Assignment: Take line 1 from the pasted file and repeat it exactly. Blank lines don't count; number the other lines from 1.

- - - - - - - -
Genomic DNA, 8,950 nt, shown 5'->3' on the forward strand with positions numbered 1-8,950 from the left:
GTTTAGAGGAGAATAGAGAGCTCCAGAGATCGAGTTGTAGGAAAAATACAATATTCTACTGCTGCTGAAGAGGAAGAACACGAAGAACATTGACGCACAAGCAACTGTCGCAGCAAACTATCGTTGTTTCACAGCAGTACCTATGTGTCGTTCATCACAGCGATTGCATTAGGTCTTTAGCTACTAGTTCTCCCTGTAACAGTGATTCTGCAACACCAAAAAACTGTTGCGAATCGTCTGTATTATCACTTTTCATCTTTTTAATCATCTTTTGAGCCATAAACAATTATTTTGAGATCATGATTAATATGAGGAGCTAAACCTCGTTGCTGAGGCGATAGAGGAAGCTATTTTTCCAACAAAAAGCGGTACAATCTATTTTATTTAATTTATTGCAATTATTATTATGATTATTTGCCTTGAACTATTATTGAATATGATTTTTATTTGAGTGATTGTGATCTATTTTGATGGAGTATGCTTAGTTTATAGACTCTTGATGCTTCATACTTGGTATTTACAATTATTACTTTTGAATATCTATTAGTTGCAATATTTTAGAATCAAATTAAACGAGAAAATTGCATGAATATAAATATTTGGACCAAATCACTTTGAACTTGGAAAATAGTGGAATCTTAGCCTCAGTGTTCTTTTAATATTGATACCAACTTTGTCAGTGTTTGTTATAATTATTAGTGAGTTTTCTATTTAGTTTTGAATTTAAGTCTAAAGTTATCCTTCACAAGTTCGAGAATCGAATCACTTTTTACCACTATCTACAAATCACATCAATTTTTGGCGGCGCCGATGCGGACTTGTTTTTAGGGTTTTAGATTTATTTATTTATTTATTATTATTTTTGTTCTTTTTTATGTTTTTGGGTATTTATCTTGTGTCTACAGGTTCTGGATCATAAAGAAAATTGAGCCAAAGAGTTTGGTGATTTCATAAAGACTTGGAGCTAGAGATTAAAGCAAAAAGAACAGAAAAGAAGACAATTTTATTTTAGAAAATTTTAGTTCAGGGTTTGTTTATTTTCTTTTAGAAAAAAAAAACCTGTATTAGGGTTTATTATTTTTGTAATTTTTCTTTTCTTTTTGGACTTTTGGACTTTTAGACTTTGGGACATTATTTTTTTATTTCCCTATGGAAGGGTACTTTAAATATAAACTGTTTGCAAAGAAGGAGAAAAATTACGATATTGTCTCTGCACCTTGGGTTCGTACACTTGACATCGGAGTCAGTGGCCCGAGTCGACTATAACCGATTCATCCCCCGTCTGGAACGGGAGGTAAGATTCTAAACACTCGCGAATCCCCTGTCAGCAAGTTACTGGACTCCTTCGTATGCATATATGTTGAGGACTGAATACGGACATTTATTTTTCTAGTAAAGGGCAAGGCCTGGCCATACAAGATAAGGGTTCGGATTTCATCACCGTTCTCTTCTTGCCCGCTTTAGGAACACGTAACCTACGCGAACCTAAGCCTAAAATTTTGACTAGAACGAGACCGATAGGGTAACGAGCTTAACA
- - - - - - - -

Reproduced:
Genomic DNA, 8,950 nt, shown 5'->3' on the forward strand with positions numbered 1-8,950 from the left: